Not long after this I decided that I really needed coffee, so at around 3 p.m. I went down charming Mosqueto Street and settled on Melinka Café, which has outdoor seating. (Santiago has so many restaurants and cafés with outdoor seating – I love this about the city.)

Although I ordered a double cappuccino, what I got looked more like a dessert, which I didn’t want after two scoops of ice cream. So I drank around that mountain of whipped cream and shaved chocolate and got my caffeine fix for the day.

When dinner rolled around, I found myself in the fix I was expecting – everything was closed for New Year’s Eve. After walking around Central Santiago for 20 minutes, I realized that the only places that were open were Chinese restaurants. So I settled on Restaurant Kuan Ming, about a block away from where I live.

I turned out to be the only one eating there – the place was much, much bigger than my photo shows – though they had at least six employees shuttling back and forth (only one was Chinese). I ended up ordering a congrio fuyon, what I thought was a vegetable soup, and a pisco sour.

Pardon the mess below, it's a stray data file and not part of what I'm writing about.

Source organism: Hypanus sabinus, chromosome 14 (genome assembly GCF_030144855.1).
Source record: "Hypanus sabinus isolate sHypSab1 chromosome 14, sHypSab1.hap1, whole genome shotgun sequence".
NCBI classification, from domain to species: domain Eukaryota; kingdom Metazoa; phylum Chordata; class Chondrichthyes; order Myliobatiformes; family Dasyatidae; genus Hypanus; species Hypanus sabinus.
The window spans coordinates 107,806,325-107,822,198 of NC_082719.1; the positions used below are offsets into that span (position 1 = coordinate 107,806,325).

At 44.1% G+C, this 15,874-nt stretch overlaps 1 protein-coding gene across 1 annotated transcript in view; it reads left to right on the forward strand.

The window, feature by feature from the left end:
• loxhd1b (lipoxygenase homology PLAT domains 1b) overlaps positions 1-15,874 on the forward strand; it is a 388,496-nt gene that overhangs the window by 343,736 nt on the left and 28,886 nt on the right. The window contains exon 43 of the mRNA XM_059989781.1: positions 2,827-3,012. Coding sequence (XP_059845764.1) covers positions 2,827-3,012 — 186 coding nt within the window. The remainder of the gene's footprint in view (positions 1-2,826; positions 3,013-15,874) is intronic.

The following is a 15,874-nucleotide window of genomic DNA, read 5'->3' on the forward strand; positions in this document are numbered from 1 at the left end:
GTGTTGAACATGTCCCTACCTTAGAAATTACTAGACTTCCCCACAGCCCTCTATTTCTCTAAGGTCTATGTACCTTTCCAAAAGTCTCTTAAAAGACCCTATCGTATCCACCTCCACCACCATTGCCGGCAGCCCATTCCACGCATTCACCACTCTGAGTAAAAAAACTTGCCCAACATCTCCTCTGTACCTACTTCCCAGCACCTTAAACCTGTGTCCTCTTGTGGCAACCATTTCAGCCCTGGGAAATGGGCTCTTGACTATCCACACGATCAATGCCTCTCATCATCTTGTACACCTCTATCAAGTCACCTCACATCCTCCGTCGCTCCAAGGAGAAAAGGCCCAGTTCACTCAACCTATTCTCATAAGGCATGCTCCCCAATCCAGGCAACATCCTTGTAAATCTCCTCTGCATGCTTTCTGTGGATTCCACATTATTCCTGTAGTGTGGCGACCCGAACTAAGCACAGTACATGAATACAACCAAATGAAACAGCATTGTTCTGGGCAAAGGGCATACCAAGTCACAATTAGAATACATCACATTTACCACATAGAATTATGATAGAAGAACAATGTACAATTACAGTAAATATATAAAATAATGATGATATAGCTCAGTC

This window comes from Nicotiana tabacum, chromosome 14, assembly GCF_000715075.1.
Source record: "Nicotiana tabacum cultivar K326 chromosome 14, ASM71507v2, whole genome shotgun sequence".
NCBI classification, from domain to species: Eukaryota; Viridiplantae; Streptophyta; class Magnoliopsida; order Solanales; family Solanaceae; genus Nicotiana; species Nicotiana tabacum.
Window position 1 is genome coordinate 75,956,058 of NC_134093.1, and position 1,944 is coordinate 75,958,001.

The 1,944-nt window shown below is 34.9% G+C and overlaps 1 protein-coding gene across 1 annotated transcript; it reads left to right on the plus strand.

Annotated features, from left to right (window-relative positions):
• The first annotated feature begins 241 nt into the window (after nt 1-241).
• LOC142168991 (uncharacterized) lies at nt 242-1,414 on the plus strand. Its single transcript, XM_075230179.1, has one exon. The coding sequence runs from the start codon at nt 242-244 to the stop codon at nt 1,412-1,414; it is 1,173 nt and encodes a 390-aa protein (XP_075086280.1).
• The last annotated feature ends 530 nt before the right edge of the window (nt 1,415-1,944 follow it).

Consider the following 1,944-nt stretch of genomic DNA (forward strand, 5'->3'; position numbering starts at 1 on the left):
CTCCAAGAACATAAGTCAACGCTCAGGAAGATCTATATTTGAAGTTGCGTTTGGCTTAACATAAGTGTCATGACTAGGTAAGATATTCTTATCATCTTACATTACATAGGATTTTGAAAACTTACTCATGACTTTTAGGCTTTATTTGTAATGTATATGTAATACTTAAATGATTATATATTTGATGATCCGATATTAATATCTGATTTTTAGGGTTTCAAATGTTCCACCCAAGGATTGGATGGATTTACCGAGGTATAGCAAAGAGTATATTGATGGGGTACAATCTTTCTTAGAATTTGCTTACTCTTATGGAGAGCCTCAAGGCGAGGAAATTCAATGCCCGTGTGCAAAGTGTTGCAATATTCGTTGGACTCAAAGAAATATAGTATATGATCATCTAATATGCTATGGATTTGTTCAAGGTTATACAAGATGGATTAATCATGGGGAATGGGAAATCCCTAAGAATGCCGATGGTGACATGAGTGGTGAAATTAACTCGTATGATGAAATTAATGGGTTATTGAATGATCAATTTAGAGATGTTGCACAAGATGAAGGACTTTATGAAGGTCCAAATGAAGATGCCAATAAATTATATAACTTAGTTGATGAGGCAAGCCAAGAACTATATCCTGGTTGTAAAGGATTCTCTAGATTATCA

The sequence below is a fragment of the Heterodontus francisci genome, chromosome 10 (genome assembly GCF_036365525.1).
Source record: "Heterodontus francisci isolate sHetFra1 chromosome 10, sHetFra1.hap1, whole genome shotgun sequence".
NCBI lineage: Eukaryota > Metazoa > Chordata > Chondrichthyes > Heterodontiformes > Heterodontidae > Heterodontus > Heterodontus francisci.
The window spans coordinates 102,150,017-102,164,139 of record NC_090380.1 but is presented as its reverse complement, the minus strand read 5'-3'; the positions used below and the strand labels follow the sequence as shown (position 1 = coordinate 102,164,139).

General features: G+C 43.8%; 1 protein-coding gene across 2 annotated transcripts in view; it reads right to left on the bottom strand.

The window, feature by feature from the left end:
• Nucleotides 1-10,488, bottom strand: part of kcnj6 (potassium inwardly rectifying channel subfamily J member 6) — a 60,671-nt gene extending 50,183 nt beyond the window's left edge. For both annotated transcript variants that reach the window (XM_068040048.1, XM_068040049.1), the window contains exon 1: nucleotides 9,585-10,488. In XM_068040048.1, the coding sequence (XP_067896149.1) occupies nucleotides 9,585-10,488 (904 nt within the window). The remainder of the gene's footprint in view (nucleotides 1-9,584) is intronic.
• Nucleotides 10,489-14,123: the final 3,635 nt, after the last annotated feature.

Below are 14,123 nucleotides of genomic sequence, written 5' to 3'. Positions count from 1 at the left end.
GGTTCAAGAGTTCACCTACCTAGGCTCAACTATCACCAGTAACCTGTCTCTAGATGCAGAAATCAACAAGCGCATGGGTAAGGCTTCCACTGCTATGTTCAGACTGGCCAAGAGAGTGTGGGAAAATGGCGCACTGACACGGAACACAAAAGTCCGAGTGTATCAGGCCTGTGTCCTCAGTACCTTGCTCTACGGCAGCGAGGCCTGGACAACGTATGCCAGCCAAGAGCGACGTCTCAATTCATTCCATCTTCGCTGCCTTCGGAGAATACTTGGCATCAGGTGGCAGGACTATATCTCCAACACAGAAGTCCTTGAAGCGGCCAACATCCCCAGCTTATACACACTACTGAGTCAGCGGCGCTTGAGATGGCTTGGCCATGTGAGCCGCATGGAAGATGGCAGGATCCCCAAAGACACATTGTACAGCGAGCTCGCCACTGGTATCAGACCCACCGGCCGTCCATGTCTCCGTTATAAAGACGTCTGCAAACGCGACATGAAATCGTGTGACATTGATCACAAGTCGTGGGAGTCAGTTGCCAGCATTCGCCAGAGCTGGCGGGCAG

Not what I'd call vegetable soup...

I’m finding out that in restaurants where people are very friendly, this is an indication of not very good food. It’s as if they think that by making me feel welcome and comfortable at my table I might overlook the fact that their chefs need retraining. Honestly, these people were so nice, and I wanted to like their food so much. However…My pisco sour came first, and it tasted very much like the salt-rimmed glass of a margarita. A more accurate name would have been pisco salty. I drank it all, but that’s only because it cost me nearly $4.

Pisco salty...